• VW also sought to make improvements that would reduce the production of nitrogen oxides (NOx) - particles that are bad for human health and the environment. To do this, it made significant revisions to BlueMotion vehicle engines. One strategy was to improve its diesel particulate filters. Diesel particulate filters work by using fine filtration methods to capture large exhaust particles that would otherwise escape from the engine, protecting other road users’ lungs. 
  • Another strategy was to start using better oxidising catalytic converters. Again, the goal was to improve the way the company’s vehicles turned toxic byproducts of internal combustion engines into less-toxic pollutants by catalysing a redox reaction. 

Enhanced Gearbox Ratios

  • The amount of fuel a vehicle consumes relates to gearbox ratios. In situations where efficiency doesn’t matter - like in race cars - gears tend to sit near each other, providing maximal acceleration. VW, however, noticed that it could improve on the efficiency of its standard TDI engine gearboxes by making the last two ratios longer. It was a slight trade-off: better energy consumption in exchange for slightly decreased performance at higher speeds. But VW reasoned that once drivers got past around 50 mph, they would mainly be cruising anyway, so it wouldn’t make much real-world difference. 

Is BlueMotion Worth The Extra Expense?

In an attempt to market BlueMotion to the public, VW set out to break the world record for the longest distance driven by a regular production vehicle on a single tank of fuel. In 2011, the automaker shipped a Passat 1.6 TDI BlueMotion to an event in Croatia organised by Auto Motor i Sport to see whether it could break the world record. Incredibly, the combination of new technologies succeeded. The vehicle, driven by Croatians Marko Tomac and Ivan Cvetkovic went 1581.88 miles. It averaged 91.71 miles per gallon, before finally running out of fuel, earning itself a place in the Guinness World Records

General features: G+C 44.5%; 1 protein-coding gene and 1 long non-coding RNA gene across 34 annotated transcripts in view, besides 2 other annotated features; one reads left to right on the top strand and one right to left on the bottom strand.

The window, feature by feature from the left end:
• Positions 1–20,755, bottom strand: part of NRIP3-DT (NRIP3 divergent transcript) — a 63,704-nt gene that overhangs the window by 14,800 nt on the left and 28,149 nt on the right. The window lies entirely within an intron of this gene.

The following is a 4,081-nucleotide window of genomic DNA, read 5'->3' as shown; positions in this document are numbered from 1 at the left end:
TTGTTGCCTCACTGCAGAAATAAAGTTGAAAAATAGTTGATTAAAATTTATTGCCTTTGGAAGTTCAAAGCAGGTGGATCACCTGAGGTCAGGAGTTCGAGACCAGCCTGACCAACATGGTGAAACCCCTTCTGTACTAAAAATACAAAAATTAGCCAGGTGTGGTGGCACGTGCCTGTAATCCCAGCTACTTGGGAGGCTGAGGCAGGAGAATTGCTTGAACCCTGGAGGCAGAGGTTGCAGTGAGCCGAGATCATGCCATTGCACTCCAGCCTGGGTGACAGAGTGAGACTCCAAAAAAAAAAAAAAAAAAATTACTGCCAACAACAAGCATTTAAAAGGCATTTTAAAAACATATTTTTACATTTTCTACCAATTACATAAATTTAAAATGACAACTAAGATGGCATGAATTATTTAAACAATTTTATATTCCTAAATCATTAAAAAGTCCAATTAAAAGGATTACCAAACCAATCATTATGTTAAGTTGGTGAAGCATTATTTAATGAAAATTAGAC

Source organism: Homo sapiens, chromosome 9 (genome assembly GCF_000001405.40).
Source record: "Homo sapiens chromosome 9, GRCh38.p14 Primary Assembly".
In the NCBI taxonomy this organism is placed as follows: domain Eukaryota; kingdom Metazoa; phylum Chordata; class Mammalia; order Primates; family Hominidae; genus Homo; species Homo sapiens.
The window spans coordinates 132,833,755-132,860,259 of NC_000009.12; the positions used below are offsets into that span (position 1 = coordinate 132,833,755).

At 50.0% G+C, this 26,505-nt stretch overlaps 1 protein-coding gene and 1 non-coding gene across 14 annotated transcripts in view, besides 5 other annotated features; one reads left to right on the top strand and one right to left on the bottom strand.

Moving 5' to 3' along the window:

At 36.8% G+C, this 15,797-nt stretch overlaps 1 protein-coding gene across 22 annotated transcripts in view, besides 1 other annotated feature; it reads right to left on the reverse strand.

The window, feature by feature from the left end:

The technology was impressive. VW proved that. Cars with the BlueMotion badge got much better mileage than those without. The Golf BlueMotion, for instance, could achieve an incredible 88.3 mpg under the right driving conditions, doubling the efficiency of the standard model. But whether it was worth it to consumers remained unclear. The savings you could make on fuel seemed dwarfed by extra you paid for the vehicles upfront. 

By contrast, the BlueMotion Technologies (BMT) package appeared to be a much better deal. Customers buying VWs could expect to pay just a few hundred pounds extra and get a much more fuel-efficient vehicle in return. The upgrade might pay for itself in as little as a couple of years, offering drivers substantial savings from that point forward. 

There were also ramifications for road tax. VW claimed that the BMT package on the Up reduced CO2 emissions from 105 g/km on the standard model to 98 g/km on the upgraded version, helping customers duck below the threshold. 

In their internal marketing memos, VW was also excited about the economic advantages of BlueMotion. The company planned to advertise the fuel efficiency of the BMT Passat by talking about how few times customers would have to visit the petrol station to keep the car topped up. A full 70-litre Passat tank would go 1,350 km, meaning that the average driver travelling 15,000 miles per year would only need to refuel eleven times per year. 

BlueMotion no longer exists as a package you can buy on new cars. But for second-hand buyers, it represents excellent value. Vehicles with this moniker carry a small premium over standard versions. Still, they come with a host of impressive benefits that both improve the quality of the environment and cut the cost of motoring. Depreciation on most used vehicles means that the actual extra money you pay for BMT is minimal in absolute terms, and yet you can get all the benefits.

Models With BlueMotion Technology

Cars with BlueMotion Technology first hit the scene in 2006 with the introduction of the Polo Mark IV. At first, the company was dabbling in what was possible, and what its customers would want and marketed BMT as an extra-cost option. 

Most VW models built after 2010 featured some elements of BMT technology. At the factory level, it didn’t make sense for VW to have one line producing conventional vehicles, and another churning out BlueMotion parts. The sensible strategy was to transition all compatible cars over to the technology. There were a few exceptions, but these were rare.